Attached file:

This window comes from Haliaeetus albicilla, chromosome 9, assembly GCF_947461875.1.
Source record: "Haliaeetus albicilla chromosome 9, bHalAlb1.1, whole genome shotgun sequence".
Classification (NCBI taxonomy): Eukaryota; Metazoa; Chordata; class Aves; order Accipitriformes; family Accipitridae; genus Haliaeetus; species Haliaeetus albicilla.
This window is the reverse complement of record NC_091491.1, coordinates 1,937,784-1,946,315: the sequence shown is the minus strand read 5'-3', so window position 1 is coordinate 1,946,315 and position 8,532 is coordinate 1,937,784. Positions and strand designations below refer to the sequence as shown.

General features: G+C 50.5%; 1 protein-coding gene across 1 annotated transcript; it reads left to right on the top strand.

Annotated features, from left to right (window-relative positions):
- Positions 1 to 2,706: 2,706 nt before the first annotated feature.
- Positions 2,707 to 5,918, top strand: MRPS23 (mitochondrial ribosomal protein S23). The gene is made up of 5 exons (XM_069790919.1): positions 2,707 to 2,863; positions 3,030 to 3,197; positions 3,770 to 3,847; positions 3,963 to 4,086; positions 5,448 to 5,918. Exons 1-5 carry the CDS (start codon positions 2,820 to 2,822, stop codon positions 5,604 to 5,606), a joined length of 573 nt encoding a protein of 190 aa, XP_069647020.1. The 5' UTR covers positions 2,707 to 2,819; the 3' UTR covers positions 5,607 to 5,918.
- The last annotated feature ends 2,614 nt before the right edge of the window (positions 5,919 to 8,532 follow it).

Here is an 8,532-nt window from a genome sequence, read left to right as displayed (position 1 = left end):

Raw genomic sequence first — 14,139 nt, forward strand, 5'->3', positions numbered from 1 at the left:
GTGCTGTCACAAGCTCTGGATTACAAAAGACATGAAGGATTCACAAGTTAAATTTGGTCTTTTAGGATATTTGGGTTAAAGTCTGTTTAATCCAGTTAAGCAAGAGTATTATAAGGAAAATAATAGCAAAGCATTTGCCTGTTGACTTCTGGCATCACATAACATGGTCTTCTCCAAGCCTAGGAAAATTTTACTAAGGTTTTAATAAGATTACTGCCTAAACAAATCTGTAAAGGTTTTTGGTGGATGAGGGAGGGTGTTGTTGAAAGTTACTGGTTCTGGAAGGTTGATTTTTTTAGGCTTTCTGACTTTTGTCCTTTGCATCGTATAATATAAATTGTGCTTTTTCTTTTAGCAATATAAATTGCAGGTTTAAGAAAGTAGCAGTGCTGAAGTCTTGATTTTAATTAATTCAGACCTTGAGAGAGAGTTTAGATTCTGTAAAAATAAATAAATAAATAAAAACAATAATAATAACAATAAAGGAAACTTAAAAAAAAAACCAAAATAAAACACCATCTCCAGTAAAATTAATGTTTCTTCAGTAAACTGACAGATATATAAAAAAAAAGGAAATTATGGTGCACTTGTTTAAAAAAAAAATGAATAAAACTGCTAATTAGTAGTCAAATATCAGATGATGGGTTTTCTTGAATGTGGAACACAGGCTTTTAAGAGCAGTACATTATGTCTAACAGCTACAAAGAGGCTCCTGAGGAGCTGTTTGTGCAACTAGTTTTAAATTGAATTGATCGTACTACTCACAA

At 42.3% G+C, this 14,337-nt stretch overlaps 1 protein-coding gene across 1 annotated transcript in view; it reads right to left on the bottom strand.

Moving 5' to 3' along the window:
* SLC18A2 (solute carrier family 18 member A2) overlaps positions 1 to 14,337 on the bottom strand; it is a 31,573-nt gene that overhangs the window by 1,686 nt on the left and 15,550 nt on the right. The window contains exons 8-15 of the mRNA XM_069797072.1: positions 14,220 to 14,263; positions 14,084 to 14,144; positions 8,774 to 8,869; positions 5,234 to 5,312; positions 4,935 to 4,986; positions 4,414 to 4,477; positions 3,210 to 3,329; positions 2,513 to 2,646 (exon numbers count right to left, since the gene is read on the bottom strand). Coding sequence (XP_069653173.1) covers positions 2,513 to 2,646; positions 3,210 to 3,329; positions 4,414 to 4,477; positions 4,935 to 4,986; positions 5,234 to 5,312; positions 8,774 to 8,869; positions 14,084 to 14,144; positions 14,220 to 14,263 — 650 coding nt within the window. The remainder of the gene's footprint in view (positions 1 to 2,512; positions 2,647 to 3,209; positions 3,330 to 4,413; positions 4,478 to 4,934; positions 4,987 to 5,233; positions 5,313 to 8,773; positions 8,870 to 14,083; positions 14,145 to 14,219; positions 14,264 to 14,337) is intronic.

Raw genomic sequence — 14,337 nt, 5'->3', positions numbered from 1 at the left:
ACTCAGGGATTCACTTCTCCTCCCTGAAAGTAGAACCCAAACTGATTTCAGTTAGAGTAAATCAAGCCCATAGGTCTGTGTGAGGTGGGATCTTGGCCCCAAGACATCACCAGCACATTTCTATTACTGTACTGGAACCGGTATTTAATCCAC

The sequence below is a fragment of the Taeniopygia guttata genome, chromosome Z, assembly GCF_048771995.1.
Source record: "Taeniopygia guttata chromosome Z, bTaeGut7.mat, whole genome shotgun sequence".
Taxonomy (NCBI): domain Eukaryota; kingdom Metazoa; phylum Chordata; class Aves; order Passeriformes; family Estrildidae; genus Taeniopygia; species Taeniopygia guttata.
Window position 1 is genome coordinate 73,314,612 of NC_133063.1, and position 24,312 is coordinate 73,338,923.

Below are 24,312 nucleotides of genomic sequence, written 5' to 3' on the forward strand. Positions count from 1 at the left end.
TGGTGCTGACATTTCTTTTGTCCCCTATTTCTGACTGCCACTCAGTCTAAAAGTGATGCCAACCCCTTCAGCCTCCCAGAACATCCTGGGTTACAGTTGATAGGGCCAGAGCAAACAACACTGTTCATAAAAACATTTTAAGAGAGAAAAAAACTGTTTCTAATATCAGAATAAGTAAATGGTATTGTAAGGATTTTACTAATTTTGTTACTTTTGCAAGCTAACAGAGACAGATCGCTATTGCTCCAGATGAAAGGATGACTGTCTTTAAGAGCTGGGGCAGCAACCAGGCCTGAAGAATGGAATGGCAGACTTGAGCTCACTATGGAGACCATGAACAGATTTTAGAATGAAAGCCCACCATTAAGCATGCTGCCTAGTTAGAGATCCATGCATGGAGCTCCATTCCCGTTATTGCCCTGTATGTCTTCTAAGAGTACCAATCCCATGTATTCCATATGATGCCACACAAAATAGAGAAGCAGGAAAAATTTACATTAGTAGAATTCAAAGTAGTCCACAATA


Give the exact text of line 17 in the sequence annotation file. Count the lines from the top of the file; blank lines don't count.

ACTCAGGGATTCACTTCTCCTCCCTGAAAGTAGAACCCAAACTGATTTCAGTTAGAGTAAATCAAGCCCATAGGTCTGTGTGAGGTGGGATCTTGGCCCCAAGACATCACCAGCACATTTCTATTACTGTACTGGAACCGGTATTTAATCCAC